What should we expect in the March Hogs and Pigs Report?

An increase in hog inventory is not what the industry needs right now. Hog and pork prices have been dismal in recent months.

Ron Plain, Professor Emeritus

March 27, 2023

5 Min Read
What should we expect in the March Hogs and Pigs Report?
National Pork Board

USDA's March Hogs and Pigs report will be released Thursday afternoon, March 30. I expect it to say the market hog inventory is slightly larger than a year ago. The December report said the market hog inventory was down 2% for each market weight category. Daily hog slaughter was actually down 4% in December but that was due partially to adverse weather. Since Dec. 1, average daily hog slaughter has been up 0.1% and thus 2% above the level indicated by the December inventory survey.

Since USDA's inventory numbers are not yet available, I will comment (kindly) on my own predictions. My forecast for the hog inventory in Thursday's report is: all hogs and pigs up 1.4%, breeding herd up 0.9% and market hogs up 1.5%, year-over-year.

My forecast of market hog inventories by weight group is: under 50 pounds up 1.0%, 50-119 pounds up 1.5%, 120-179 pounds up 1.8%, and 180 pounds plus up 1.9%.

Both the June and September Hogs and Pigs reports were amazingly accurate. The December inventory survey appears to be a bit low compared to hog slaughter. USDA will likely revise upward their December market hog inventory as well as their summer pig crop to bring it in line with subsequent hog slaughter.

My predictions for quarterly farrowings are: December-February up 0.9%, March-May farrowing intentions up 0.6%, and June-August intentions down 0.3%. I'm predicting pigs per litter were up 0.3% during December-February which leaves the winter pig crop 1.2% larger than last year.

First quarter hog slaughter was up 1.5% compared to the year-ago level. If my predicted inventory numbers are right, the first three quarters of 2023 will see increased slaughter with the fourth quarter close to last year. USDA is forecasting a 1.5% increase in pork production this year.


If slaughter matches my predicted March inventory numbers, hog slaughter will be up 1.7% in April-June and up 1.0% in July-September. 

An increase in hog inventory is not what the industry needs right now. Hog and pork prices have been dismal in recent months.


The outlook for hog prices has fallen quickly this year.

Friday's April hog futures was $8.20 lower than the same contract two months ago. Last Friday the April, June, August, October and December lean hog futures contracts averaged $84.53/cwt. That was $7.96 lower (down 8.6%) than 60 days ago.

At the start of 2023, the lean hog futures contract prices indicated 2023 was going to be a profitable year. USDA was forecasting 2023 live hog prices would average $68/cwt. They are now saying $66/cwt.

The national live price for 51-52% lean hogs averaged $54.28/cwt in February, up $0.46 from the month before, but down $12.73 from a year earlier. USDA is predicting second quarter 2023 live hog prices will average $70/cwt with prices $3 higher in the third quarter of 2023. Breakeven is currently in the low $70s. Liveweight prices for 51-52% lean hogs averaged $67.29/cwt in 2021 and $71.21 in 2022. USDA is forecasting 2023 at $66/cwt. Inflation is not being kind to pork. USDA is forecasting 2023 pork production will be 1% lower than in 2021 but prices will be down $1.29/cwt compared to 2021. Normally lower production brings higher prices.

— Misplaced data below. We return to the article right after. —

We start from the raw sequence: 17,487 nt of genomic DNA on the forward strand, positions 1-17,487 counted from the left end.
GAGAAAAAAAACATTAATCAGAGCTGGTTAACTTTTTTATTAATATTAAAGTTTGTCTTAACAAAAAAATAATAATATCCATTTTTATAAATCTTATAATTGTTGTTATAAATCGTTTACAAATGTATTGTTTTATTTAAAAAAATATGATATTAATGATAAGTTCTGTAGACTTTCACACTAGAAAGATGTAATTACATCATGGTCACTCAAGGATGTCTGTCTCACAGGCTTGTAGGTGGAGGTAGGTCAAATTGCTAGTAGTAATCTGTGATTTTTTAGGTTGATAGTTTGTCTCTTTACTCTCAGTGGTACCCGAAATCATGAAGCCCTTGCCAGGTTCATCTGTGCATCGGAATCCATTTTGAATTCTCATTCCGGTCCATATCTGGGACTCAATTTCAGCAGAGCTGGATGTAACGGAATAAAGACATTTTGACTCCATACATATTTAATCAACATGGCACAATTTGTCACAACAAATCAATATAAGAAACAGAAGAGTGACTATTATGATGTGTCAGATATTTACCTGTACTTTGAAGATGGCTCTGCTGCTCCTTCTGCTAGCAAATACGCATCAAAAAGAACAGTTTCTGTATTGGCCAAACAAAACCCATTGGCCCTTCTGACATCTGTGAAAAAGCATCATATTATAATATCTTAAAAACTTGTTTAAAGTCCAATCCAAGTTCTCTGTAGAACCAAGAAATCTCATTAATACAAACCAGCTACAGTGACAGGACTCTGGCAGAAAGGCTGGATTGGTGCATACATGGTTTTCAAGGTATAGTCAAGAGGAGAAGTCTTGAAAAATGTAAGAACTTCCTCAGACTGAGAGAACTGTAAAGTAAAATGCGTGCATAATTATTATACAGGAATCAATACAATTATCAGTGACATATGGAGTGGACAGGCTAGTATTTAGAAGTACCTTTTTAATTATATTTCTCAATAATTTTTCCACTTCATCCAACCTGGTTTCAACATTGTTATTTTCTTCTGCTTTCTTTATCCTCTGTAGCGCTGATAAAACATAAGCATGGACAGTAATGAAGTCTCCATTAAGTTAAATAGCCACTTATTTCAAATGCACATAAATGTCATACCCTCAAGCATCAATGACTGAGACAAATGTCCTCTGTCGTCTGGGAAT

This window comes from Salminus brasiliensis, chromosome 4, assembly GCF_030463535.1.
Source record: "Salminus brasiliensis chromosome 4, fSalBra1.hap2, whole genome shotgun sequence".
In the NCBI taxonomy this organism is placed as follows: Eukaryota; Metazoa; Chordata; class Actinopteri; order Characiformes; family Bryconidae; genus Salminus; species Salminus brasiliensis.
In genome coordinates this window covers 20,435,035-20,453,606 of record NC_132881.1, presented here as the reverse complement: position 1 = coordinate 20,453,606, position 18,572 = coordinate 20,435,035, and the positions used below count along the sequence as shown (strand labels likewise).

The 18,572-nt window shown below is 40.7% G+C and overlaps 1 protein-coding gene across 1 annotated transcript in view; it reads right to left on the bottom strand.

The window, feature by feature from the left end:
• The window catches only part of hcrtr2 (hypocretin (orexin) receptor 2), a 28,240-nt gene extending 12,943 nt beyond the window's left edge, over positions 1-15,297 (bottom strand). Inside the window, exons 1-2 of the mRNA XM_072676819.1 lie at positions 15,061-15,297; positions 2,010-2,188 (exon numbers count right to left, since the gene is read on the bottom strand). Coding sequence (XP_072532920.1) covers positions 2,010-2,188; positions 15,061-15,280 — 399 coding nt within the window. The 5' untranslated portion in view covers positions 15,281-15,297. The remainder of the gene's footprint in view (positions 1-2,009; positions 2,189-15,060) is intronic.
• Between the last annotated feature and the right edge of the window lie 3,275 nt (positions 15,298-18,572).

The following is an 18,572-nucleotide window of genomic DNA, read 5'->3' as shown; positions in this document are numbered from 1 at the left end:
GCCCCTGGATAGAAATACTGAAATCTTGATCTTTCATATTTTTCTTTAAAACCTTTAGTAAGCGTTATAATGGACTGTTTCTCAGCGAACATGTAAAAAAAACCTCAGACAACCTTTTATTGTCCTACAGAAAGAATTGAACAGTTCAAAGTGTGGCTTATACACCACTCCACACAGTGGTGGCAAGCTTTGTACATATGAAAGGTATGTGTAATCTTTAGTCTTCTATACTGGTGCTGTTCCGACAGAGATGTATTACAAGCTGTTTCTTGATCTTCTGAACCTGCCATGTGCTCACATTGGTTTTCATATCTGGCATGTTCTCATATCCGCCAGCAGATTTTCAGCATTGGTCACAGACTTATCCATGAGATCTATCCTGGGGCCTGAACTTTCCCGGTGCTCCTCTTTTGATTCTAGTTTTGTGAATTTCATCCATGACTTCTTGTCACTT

One bit of good news is that May corn futures prices also declined some during the last 60 days (down 32 cents or 4.7%).  It is still far above the five-year average.


On Friday March 31 USDA will release their annual Prospective Plantings report. This will give a look at how many acres of what crops farmers are planning to plant this spring. This should help focus the outlook for feed prices.   

Lee Schulz at Iowa State University estimated farrow to finish cost of production for February at $98.33/cwt of carcass, down $2.10 from last July’s record high. Hopefully, declining corn prices this fall will pull down cost of hog production. ISU profitability calculations show four consecutive months of losses with peak losses of $36.04 per head in January and $34.39 in February. These were the two worst months since before 2014.


The first quarter of 2023 has been a tough period for the pork industry. Neither hog producers nor packers are making money now. The packer spread (farm to wholesale) during February was the lowest month since April 2020. Hog prices in February were the second lowest month since December 2021. The retailers' spread (wholesale to retail) was the second highest month on record. Inflation has pushed up retail pork prices which have stuck, at least temporary. Retail pork demand has been weak in recent months. Producers and packers desperately need retailers to sacrifice some of their margin to increasing sales volume.

During January U.S. pork exports were up 8.9% with China, Mexico, Canada and Japan accounting for most of the increase. USDA is predicting pork exports will be up 0.2% this year.

During the first month of 2023 U.S. pork imports were down 12.8% with over half of the decrease being less pork from Denmark and Poland. USDA is predicting pork imports will be down 25.2% this year.



Hog imports were up 8.8% in January compared to a year ago.

Hog weights are down from last year. This is likely due to high feed costs and negative feeding margins.


USDA is pegging per capita pork consumption at 51.0 pounds in 2023, down 0.1 pound from the previous two years.

About the Author(s)

Ron Plain

Professor Emeritus, University of Missouri

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